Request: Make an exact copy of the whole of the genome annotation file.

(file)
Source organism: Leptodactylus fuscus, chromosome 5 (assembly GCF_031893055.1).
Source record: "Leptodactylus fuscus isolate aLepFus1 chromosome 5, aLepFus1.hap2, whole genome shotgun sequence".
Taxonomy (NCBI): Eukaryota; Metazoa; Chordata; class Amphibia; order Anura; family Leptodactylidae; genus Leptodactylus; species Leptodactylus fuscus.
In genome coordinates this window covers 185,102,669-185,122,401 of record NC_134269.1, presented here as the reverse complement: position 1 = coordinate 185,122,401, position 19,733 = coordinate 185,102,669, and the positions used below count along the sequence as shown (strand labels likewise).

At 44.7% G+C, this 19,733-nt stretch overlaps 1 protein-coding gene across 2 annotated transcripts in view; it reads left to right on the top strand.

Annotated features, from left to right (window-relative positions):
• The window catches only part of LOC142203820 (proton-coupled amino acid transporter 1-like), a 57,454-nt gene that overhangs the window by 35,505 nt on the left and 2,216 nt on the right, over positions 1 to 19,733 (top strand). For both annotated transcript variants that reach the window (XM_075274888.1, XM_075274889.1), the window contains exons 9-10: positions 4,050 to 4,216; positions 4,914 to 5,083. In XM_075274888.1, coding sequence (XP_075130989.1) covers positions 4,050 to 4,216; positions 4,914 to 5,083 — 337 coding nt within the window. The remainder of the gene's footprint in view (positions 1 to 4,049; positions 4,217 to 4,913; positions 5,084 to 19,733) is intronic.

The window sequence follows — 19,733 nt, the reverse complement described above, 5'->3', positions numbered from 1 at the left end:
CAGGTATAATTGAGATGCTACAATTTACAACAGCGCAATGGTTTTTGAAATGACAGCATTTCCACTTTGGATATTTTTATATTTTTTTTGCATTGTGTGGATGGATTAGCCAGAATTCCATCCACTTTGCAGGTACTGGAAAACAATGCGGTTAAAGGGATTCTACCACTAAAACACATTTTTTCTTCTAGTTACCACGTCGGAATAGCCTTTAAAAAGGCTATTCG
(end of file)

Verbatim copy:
Source organism: Leptodactylus fuscus, chromosome 5 (assembly GCF_031893055.1).
Source record: "Leptodactylus fuscus isolate aLepFus1 chromosome 5, aLepFus1.hap2, whole genome shotgun sequence".
Taxonomy (NCBI): Eukaryota; Metazoa; Chordata; class Amphibia; order Anura; family Leptodactylidae; genus Leptodactylus; species Leptodactylus fuscus.
In genome coordinates this window covers 185,102,669-185,122,401 of record NC_134269.1, presented here as the reverse complement: position 1 = coordinate 185,122,401, position 19,733 = coordinate 185,102,669, and the positions used below count along the sequence as shown (strand labels likewise).

At 44.7% G+C, this 19,733-nt stretch overlaps 1 protein-coding gene across 2 annotated transcripts in view; it reads left to right on the top strand.

Annotated features, from left to right (window-relative positions):
• The window catches only part of LOC142203820 (proton-coupled amino acid transporter 1-like), a 57,454-nt gene that overhangs the window by 35,505 nt on the left and 2,216 nt on the right, over positions 1 to 19,733 (top strand). For both annotated transcript variants that reach the window (XM_075274888.1, XM_075274889.1), the window contains exons 9-10: positions 4,050 to 4,216; positions 4,914 to 5,083. In XM_075274888.1, coding sequence (XP_075130989.1) covers positions 4,050 to 4,216; positions 4,914 to 5,083 — 337 coding nt within the window. The remainder of the gene's footprint in view (positions 1 to 4,049; positions 4,217 to 4,913; positions 5,084 to 19,733) is intronic.

The window sequence follows — 19,733 nt, the reverse complement described above, 5'->3', positions numbered from 1 at the left end:
CAGGTATAATTGAGATGCTACAATTTACAACAGCGCAATGGTTTTTGAAATGACAGCATTTCCACTTTGGATATTTTTATATTTTTTTTGCATTGTGTGGATGGATTAGCCAGAATTCCATCCACTTTGCAGGTACTGGAAAACAATGCGGTTAAAGGGATTCTACCACTAAAACACATTTTTTCTTCTAGTTACCACGTCGGAATAGCCTTTAAAAAGGCTATTCG